Go-Along Tools to Use with Exchange Server 2003


Topic Last Modified: 2008-09-22

Go-along tools are tools that, if you’re using one of them, you are probably performing some task for which another tool might also be useful to you. In this month’s topic I’m going to go give some examples, some obvious, some not so obvious, and also point out that the Microsoft Exchange Tech Center does some of this work for you.

During the development cycle for Microsoft® Exchange Server, the product team thinks about tools:

  • What tools are needed to help people administer and troubleshoot Exchange?

  • What tools does Microsoft Product Support Services use and can these tools be released to customers?

  • What changes can we make to Exchange Server so that people need fewer tools?

These are just some of the questions that we constantly ask ourselves and our customers.

As part of this discussion, we frequently review our tools to see which ones we can consolidate or remove. Invariably, we come across a number of tools that do very similar things, but have slightly different uses, or look for slightly different things. This is the concept of go-along tools.

You can find the downloadable tools at the Tools for Exchange Server 2003 Web site. Tools are updated on a monthly schedule. Things that cause changes in this page include:

  • Adding new tools.

  • Removing outdated tools (very infrequently).

  • Updating existing tools.

  • Updating existing documentation.

The following sections discuss some examples of go-along tools.

For migration tools, my favorite example is the relationship between Microsoft Exchange Server Domain Rename Fixup (XDR-Fixup) and the Exchange Server MSSearch Administration Tool.

The documentation that accompanies XDR-Fixup states:

"Microsoft® Exchange Domain Rename Fix-Up (XDR-fixup.exe) fixes Exchange attributes after you rename a domain that contains Exchange 2003 Service Pack 1 (SP1) servers. Use this tool with the Microsoft Windows Server™ 2003 directory rename tool, Rendom.exe. (The Windows Server 2003 directory rename tools are available at http://go.microsoft.com/fwlink/?linkid=40992.)"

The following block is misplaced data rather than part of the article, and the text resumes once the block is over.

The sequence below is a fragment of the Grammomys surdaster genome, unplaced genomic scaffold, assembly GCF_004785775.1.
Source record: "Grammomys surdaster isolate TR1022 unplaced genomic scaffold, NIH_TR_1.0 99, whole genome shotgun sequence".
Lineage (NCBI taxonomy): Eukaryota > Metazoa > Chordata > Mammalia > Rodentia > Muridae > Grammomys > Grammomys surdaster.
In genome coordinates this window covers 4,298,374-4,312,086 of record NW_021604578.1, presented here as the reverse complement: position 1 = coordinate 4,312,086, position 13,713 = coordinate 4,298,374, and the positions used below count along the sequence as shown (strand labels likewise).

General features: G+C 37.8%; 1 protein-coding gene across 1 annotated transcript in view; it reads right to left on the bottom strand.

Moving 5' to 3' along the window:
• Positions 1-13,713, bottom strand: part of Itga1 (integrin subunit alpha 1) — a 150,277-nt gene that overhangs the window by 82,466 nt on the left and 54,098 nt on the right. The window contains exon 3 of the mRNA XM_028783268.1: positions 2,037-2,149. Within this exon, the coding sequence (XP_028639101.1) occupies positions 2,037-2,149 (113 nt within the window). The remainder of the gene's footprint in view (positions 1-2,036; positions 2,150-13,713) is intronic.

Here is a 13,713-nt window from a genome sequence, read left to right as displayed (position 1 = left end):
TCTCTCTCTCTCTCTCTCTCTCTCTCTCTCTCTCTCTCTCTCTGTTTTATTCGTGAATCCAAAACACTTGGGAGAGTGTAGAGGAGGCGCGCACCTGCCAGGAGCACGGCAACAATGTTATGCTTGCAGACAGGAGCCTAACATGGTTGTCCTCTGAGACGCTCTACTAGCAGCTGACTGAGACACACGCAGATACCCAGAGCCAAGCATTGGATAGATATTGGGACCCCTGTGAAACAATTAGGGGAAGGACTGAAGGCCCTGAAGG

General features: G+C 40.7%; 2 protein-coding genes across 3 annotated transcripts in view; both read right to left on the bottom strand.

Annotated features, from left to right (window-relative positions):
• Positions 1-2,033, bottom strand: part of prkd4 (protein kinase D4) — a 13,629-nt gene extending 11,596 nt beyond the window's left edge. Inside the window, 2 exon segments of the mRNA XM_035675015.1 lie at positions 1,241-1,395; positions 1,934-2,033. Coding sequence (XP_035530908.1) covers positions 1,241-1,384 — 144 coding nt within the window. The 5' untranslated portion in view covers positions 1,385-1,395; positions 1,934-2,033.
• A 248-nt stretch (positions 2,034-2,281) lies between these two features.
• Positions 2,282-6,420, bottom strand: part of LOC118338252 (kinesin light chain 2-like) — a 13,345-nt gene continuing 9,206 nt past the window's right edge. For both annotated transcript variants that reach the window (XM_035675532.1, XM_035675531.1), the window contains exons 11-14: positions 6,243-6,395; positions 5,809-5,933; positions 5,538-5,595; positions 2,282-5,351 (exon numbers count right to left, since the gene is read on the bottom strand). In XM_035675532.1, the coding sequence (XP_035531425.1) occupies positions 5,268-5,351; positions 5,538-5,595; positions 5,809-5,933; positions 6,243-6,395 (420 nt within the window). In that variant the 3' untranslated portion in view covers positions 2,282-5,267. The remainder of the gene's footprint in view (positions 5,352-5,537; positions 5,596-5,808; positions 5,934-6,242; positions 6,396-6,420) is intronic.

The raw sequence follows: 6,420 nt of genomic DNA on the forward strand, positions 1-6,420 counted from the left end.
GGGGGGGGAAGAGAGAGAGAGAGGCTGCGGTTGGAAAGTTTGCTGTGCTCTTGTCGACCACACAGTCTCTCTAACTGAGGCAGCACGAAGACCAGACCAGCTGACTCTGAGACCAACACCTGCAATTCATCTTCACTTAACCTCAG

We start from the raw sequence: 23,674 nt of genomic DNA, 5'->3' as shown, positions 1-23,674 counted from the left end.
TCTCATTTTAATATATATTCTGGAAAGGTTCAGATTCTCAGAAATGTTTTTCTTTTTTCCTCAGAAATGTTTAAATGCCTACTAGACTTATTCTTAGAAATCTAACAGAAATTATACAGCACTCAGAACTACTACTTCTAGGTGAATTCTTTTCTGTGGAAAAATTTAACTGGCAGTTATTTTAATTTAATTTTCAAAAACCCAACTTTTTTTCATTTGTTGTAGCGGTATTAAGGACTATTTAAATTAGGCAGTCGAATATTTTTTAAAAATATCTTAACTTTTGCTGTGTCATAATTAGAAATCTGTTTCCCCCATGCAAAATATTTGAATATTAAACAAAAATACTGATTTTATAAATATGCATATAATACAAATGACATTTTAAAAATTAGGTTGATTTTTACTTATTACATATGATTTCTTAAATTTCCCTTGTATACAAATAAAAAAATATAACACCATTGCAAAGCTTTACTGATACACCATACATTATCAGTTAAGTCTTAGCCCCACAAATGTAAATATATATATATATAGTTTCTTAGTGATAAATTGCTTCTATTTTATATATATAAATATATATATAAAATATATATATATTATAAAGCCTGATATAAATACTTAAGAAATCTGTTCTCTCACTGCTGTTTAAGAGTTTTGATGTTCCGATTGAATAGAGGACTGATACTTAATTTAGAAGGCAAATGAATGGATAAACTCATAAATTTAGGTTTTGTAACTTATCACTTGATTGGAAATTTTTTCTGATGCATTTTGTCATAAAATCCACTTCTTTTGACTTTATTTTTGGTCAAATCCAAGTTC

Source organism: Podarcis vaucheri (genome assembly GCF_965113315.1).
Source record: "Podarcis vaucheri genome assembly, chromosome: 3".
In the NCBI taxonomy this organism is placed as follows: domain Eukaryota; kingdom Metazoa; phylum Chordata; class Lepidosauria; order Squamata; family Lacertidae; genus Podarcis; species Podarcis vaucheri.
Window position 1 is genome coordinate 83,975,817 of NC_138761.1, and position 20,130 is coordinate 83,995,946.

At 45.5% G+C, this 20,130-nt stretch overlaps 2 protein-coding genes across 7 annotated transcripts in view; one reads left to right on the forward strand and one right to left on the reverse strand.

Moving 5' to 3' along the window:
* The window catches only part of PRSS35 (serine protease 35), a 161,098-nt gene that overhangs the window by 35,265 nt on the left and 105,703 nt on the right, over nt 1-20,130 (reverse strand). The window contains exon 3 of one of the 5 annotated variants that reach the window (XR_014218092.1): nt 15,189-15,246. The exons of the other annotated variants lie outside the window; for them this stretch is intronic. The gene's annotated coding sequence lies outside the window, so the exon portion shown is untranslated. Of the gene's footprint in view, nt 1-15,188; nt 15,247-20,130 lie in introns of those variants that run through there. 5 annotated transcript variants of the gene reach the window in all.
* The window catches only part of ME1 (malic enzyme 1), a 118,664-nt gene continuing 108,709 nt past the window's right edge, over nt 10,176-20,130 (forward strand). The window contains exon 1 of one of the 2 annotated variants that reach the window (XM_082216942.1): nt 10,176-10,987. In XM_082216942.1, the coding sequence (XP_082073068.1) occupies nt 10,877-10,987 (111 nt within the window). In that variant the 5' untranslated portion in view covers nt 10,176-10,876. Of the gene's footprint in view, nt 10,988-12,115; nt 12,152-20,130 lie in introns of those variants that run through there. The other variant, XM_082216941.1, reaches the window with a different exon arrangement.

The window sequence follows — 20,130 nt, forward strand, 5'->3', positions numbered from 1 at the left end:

But this leaves you in a bit of a problem. If you use content indexing, you’ve just destroyed your Index Start Address. For more information about this problem, see Microsoft Knowledge Base article 887161,"Full-text indexes do not work after you rename your domain in Exchange Server 2003." As a resolution, this articles says to “Download and install the Exchange Server MSSearch Administration tool.” You may wonder what MSSearch can do for you in this situation.

The MSSearch documentation states that:

"The tool will also detect and repair any of the following configurations that are incorrect for a full-text index:

  • The full-text index location stored in the Active Directory® directory service is incorrect. This can occur if you move the full-text index from its default location. For more information about how to move the full-text index files, see the "Best Practices for Deploying Full-Text Indexing" Web site at http://go.microsoft.com/fwlink/?linkid=5223.

  • The original Index Start Address for the full-text index is no longer correct. This can be the case if either of the following activities occur after the full-text index has been created:

This is my favorite example of go-along tools because it is not immediately obvious that you might want to use MSSearch after renaming your domain.

When stress testing your environment you can benefit from knowing that there are a couple of different tools that you can use depending on your environment. Two of these tools, Microsoft Exchange Server 2003 Load Simulator (LoadSim) and Microsoft Exchange Server Jetstress Tool, are provided by Microsoft for this purpose.

LoadSim’s description says: